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It all started when I was very young, my uncle who influenced me greatly, said to me, “Most artists can paint, but rarely can you find one that can see and feel”.


As I thought about his statement, I realized that there is a breath and width that embraces knowledge of how one applies a medium as a means to communicate both a visual idea and the feeling that surrounds it. To further provide me with examples of what he was saying, he continuously exposed me to the works of various artists who were skillful at evoking both a visual and emotional response. From this realization, Dalton Brown the artist, was conceived.


Dalton completed The Art Institute of Chicago’s Bachelor of Fine Arts Programs in 1974. He entered Southern Illinois University’s Graduate Program in 1976. That year, in conjunction with the local school district, he began “an artist in residence” in East St. Louis, Illinois and in St. Louis, Missouri. He has received a number of prestigious awards and commissions throughout his career.


Daltons work has been described as follows:


• “Dalton Brown (artist in residence) has brought us into a world full of mystery which is yet, somehow familiar. His drawings, studies and his finished paintings are complex and sophisticated works as inventive in form as they are beautiful in their abstraction of human form. His exciting compositions are enhanced by a very rich use of color which through the mood it evokes, slowly draws from one’s non-cognitive responses in which a kaleidoscope of thought and feelings are called upon”. By Luba Ross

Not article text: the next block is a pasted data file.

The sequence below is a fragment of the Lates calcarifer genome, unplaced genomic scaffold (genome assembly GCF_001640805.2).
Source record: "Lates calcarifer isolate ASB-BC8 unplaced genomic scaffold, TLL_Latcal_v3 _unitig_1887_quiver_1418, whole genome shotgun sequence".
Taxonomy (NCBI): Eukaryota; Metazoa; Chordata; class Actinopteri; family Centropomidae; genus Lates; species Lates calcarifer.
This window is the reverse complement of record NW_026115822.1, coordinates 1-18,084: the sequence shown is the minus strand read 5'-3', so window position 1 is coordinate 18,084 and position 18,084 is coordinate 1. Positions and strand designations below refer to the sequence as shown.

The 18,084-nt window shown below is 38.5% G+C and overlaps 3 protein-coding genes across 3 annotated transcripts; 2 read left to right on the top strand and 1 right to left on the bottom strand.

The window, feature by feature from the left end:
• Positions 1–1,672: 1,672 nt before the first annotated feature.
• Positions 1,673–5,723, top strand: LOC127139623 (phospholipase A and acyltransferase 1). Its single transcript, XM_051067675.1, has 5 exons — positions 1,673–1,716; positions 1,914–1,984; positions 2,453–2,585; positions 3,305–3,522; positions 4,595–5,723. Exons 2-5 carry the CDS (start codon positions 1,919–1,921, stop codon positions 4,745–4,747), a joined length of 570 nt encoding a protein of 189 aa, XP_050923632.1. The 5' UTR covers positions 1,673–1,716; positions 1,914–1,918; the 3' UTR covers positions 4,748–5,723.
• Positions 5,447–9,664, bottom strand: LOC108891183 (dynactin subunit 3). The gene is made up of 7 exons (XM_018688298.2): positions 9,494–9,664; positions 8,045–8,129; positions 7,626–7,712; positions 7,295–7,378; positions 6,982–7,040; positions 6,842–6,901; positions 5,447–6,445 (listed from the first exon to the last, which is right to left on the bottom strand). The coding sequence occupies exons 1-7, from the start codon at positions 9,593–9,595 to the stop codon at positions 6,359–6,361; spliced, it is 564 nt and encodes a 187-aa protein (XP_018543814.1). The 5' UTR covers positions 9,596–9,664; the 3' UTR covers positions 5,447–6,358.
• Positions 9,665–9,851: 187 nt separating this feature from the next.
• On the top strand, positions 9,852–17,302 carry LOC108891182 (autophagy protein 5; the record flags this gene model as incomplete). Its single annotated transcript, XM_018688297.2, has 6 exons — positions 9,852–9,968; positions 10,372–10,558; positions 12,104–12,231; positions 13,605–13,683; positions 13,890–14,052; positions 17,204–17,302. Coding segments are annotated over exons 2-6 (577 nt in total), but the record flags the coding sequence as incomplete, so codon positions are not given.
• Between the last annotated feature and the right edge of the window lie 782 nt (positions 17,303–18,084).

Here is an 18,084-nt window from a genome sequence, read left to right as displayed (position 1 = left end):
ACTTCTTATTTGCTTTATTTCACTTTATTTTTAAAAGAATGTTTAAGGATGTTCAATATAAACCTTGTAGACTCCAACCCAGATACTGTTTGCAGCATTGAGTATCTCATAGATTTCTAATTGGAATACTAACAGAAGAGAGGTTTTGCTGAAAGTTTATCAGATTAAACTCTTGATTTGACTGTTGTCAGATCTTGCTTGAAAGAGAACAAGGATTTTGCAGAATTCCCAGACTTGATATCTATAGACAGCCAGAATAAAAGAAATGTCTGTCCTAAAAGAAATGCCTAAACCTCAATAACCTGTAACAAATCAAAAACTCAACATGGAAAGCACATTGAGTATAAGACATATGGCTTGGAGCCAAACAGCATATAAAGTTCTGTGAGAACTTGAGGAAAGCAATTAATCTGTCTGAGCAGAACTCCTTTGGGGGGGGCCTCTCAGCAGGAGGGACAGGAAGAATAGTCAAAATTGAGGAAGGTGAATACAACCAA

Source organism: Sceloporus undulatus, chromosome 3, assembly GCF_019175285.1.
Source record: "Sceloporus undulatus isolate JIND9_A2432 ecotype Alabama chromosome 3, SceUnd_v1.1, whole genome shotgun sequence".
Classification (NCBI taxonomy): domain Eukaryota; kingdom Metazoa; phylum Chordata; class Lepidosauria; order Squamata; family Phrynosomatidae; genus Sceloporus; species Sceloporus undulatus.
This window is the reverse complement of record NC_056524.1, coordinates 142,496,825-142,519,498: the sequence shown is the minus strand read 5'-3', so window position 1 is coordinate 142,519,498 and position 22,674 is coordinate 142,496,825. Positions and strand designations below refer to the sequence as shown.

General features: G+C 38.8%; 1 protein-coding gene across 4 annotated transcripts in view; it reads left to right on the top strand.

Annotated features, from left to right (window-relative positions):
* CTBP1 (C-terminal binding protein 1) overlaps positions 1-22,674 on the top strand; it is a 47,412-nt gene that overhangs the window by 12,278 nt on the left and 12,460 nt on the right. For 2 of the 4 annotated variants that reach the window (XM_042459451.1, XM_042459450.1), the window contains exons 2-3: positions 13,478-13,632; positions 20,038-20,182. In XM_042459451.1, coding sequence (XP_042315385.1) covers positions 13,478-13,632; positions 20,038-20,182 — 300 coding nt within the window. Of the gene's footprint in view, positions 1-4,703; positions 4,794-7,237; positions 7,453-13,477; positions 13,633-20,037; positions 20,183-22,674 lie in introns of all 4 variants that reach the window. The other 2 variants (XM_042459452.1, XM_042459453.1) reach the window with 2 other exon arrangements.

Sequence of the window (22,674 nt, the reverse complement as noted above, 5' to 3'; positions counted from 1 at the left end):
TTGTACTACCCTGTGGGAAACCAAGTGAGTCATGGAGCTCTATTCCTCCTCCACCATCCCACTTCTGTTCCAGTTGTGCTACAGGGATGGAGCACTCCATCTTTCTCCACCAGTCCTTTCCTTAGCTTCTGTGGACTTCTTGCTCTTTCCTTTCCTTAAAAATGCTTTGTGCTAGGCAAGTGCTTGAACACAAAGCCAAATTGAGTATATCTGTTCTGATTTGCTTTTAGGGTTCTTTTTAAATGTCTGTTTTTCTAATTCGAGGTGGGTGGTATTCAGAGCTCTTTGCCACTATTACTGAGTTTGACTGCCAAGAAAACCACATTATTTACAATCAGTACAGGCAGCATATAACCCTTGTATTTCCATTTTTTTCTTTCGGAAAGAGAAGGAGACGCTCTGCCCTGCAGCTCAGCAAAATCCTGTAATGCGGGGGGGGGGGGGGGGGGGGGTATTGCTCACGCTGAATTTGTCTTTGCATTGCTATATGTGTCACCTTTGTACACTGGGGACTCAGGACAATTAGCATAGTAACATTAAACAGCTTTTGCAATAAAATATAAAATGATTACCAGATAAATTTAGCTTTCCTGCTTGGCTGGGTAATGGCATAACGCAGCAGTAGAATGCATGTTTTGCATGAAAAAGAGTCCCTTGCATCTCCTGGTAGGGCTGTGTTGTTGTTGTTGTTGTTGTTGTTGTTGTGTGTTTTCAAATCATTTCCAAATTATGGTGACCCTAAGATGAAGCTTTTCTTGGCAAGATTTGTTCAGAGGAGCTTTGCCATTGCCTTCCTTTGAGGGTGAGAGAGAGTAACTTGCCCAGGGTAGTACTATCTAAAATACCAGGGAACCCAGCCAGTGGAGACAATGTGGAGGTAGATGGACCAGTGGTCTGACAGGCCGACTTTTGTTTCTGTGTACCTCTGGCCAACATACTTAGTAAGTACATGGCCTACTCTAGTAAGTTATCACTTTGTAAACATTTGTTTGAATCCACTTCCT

• “During the eighties Dalton Brown was one of the founding members of Turtel Onli’s Black Artist Guild and he is back with a vengeance. In his current show “Black Men” the images seem to manifest from swirling lines of force. Teamed with the dynamic expressionist painter Juarez Hawkins, Brown’s fragmented layers of multiple meanings in the Rhythmistic style works well with Hawkins’ gestural lyricism”. By Nathaniel McLin



• “The work startles the observer in a way that is difficult to compare to anything else. He is not into the classic urban/brownstone stoop or church-hymn popular culture associated with African American artist. Indeed, his strength as a visual stylist strikes me two-fold: 1) He paints with an explosive style that doesn’t just sit back passively and wait to be noticed, and 2) rather than create the faithful renditions of everyday situations, Mr. Brown delves deep into the things more internal, more psychologically symbolic. Into a place where light does funny things, animals drink water from the gutters of imaginary streets”.

By Bryce Franqiemor Guillory


Today, Dalton works as a painter and sculptor from his Beverly, Illinois studio. Dalton has always kept true to the words of his uncle and has expanded those words as the operating theme in his work.